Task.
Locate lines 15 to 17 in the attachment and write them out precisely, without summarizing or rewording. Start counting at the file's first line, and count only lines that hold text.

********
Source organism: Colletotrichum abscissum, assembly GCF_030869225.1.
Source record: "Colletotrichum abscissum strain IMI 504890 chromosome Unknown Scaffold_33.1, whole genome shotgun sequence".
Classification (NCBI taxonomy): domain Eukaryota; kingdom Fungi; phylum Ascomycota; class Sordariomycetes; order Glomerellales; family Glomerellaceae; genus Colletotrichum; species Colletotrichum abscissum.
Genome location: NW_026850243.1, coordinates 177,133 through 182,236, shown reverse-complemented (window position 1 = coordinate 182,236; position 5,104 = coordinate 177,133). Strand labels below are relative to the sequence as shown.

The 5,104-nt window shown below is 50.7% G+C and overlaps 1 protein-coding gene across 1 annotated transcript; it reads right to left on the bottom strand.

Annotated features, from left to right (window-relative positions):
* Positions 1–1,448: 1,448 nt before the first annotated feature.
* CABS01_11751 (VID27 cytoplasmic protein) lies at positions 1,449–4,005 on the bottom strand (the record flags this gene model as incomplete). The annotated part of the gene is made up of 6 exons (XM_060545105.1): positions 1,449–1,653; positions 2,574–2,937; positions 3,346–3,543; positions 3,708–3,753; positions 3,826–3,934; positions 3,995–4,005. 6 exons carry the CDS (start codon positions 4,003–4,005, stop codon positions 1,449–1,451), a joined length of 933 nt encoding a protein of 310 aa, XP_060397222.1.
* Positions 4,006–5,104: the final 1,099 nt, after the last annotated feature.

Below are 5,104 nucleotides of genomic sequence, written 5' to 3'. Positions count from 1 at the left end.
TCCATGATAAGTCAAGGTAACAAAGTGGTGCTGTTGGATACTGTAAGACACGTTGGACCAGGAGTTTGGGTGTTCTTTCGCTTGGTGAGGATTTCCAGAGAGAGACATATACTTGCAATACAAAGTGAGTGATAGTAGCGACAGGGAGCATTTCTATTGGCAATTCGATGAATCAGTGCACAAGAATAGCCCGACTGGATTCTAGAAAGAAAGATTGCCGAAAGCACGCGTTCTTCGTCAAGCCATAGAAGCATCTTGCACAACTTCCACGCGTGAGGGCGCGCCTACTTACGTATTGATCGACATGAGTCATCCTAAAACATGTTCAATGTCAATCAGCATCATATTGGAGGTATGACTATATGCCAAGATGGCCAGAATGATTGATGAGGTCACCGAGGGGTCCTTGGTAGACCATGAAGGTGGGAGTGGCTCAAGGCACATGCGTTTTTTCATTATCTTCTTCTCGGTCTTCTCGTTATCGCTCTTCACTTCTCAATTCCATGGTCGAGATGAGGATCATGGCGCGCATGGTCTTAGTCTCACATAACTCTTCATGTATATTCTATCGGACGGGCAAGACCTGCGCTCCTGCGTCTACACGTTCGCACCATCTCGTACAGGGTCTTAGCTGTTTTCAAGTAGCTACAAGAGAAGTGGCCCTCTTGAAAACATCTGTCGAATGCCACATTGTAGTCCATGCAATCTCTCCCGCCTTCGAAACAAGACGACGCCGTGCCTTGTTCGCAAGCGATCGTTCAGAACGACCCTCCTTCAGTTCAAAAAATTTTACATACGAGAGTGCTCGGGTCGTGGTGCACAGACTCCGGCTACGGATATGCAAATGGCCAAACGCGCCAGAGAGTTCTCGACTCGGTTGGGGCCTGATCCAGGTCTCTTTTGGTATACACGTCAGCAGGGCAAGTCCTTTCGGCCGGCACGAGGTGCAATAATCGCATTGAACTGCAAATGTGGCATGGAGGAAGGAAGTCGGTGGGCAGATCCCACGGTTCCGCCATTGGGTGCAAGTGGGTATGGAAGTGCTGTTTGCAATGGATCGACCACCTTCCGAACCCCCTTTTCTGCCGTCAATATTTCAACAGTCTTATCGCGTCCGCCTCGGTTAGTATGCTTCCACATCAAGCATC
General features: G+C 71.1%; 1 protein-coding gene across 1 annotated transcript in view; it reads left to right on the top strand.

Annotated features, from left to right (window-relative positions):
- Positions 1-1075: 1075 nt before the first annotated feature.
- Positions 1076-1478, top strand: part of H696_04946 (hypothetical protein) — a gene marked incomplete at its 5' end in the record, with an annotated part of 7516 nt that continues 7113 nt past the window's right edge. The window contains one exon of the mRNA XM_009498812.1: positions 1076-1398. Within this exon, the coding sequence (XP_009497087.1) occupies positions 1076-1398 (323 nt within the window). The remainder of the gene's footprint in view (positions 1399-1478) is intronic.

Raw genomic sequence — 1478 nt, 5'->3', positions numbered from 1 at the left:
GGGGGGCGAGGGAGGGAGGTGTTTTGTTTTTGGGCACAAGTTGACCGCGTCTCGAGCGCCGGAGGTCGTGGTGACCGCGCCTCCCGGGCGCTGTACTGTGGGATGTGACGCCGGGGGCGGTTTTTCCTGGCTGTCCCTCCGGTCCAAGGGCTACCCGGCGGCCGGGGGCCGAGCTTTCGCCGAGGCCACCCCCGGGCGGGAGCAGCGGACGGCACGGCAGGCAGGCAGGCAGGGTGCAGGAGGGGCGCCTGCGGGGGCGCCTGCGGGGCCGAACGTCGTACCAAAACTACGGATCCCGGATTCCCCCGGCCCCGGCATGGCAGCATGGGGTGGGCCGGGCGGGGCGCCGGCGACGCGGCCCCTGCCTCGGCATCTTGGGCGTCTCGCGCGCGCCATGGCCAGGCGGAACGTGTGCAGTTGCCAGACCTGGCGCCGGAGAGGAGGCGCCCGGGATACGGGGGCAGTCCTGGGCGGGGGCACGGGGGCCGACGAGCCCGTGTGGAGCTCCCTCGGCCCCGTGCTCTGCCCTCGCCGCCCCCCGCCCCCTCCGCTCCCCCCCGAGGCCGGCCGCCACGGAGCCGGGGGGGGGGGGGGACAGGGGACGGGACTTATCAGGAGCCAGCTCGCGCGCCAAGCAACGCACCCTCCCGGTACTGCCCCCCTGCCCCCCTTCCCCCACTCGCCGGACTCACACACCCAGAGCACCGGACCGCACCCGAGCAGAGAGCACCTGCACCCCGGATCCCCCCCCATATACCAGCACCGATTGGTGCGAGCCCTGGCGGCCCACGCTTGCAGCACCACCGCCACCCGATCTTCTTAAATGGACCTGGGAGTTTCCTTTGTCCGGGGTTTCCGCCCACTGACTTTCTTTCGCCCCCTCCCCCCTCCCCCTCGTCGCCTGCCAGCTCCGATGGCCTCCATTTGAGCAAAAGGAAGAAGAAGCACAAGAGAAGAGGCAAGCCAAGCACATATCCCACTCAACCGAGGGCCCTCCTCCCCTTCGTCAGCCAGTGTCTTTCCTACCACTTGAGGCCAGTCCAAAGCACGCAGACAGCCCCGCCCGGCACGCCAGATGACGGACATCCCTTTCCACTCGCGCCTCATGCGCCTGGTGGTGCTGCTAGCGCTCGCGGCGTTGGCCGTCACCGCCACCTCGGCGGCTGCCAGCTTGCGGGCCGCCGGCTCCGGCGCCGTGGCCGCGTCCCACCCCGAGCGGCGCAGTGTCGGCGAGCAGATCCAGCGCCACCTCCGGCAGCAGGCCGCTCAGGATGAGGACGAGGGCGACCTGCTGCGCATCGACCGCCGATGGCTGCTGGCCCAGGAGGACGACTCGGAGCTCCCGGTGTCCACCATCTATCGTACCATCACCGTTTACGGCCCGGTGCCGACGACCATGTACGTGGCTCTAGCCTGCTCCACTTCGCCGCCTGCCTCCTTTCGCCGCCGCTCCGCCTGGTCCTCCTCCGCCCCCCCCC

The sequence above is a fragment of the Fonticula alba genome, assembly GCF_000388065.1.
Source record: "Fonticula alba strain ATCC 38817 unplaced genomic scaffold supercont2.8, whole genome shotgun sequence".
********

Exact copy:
- Positions 1076-1478, top strand: part of H696_04946 (hypothetical protein) — a gene marked incomplete at its 5' end in the record, with an annotated part of 7516 nt that continues 7113 nt past the window's right edge. The window contains one exon of the mRNA XM_009498812.1: positions 1076-1398. Within this exon, the coding sequence (XP_009497087.1) occupies positions 1076-1398 (323 nt within the window). The remainder of the gene's footprint in view (positions 1399-1478) is intronic.

Raw genomic sequence — 1478 nt, 5'->3', positions numbered from 1 at the left:
GGGGGGCGAGGGAGGGAGGTGTTTTGTTTTTGGGCACAAGTTGACCGCGTCTCGAGCGCCGGAGGTCGTGGTGACCGCGCCTCCCGGGCGCTGTACTGTGGGATGTGACGCCGGGGGCGGTTTTTCCTGGCTGTCCCTCCGGTCCAAGGGCTACCCGGCGGCCGGGGGCCGAGCTTTCGCCGAGGCCACCCCCGGGCGGGAGCAGCGGACGGCACGGCAGGCAGGCAGGCAGGGTGCAGGAGGGGCGCCTGCGGGGGCGCCTGCGGGGCCGAACGTCGTACCAAAACTACGGATCCCGGATTCCCCCGGCCCCGGCATGGCAGCATGGGGTGGGCCGGGCGGGGCGCCGGCGACGCGGCCCCTGCCTCGGCATCTTGGGCGTCTCGCGCGCGCCATGGCCAGGCGGAACGTGTGCAGTTGCCAGACCTGGCGCCGGAGAGGAGGCGCCCGGGATACGGGGGCAGTCCTGGGCGGGGGCACGGGGGCCGACGAGCCCGTGTGGAGCTCCCTCGGCCCCGTGCTCTGCCCTCGCCGCCCCCCGCCCCCTCCGCTCCCCCCCGAGGCCGGCCGCCACGGAGCCGGGGGGGGGGGGGGACAGGGGACGGGACTTATCAGGAGCCAGCTCGCGCGCCAAGCAACGCACCCTCCCGGTACTGCCCCCCTGCCCCCCTTCCCCCACTCGCCGGACTCACACACCCAGAGCACCGGACCGCACCCGAGCAGAGAGCACCTGCACCCCGGATCCCCCCCCATATACCAGCACCGATTGGTGCGAGCCCTGGCGGCCCACGCTTGCAGCACCACCGCCACCCGATCTTCTTAAATGGACCTGGGAGTTTCCTTTGTCCGGGGTTTCCGCCCACTGACTTTCTTTCGCCCCCTCCCCCCTCCCCCTCGTCGCCTGCCAGCTCCGATGGCCTCCATTTGAGCAAAAGGAAGAAGAAGCACAAGAGAAGAGGCAAGCCAAGCACATATCCCACTCAACCGAGGGCCCTCCTCCCCTTCGTCAGCCAGTGTCTTTCCTACCACTTGAGGCCAGTCCAAAGCACGCAGACAGCCCCGCCCGGCACGCCAGATGACGGACATCCCTTTCCACTCGCGCCTCATGCGCCTGGTGGTGCTGCTAGCGCTCGCGGCGTTGGCCGTCACCGCCACCTCGGCGGCTGCCAGCTTGCGGGCCGCCGGCTCCGGCGCCGTGGCCGCGTCCCACCCCGAGCGGCGCAGTGTCGGCGAGCAGATCCAGCGCCACCTCCGGCAGCAGGCCGCTCAGGATGAGGACGAGGGCGACCTGCTGCGCATCGACCGCCGATGGCTGCTGGCCCAGGAGGACGACTCGGAGCTCCCGGTGTCCACCATCTATCGTACCATCACCGTTTACGGCCCGGTGCCGACGACCATGTACGTGGCTCTAGCCTGCTCCACTTCGCCGCCTGCCTCCTTTCGCCGCCGCTCCGCCTGGTCCTCCTCCGCCCCCCCCC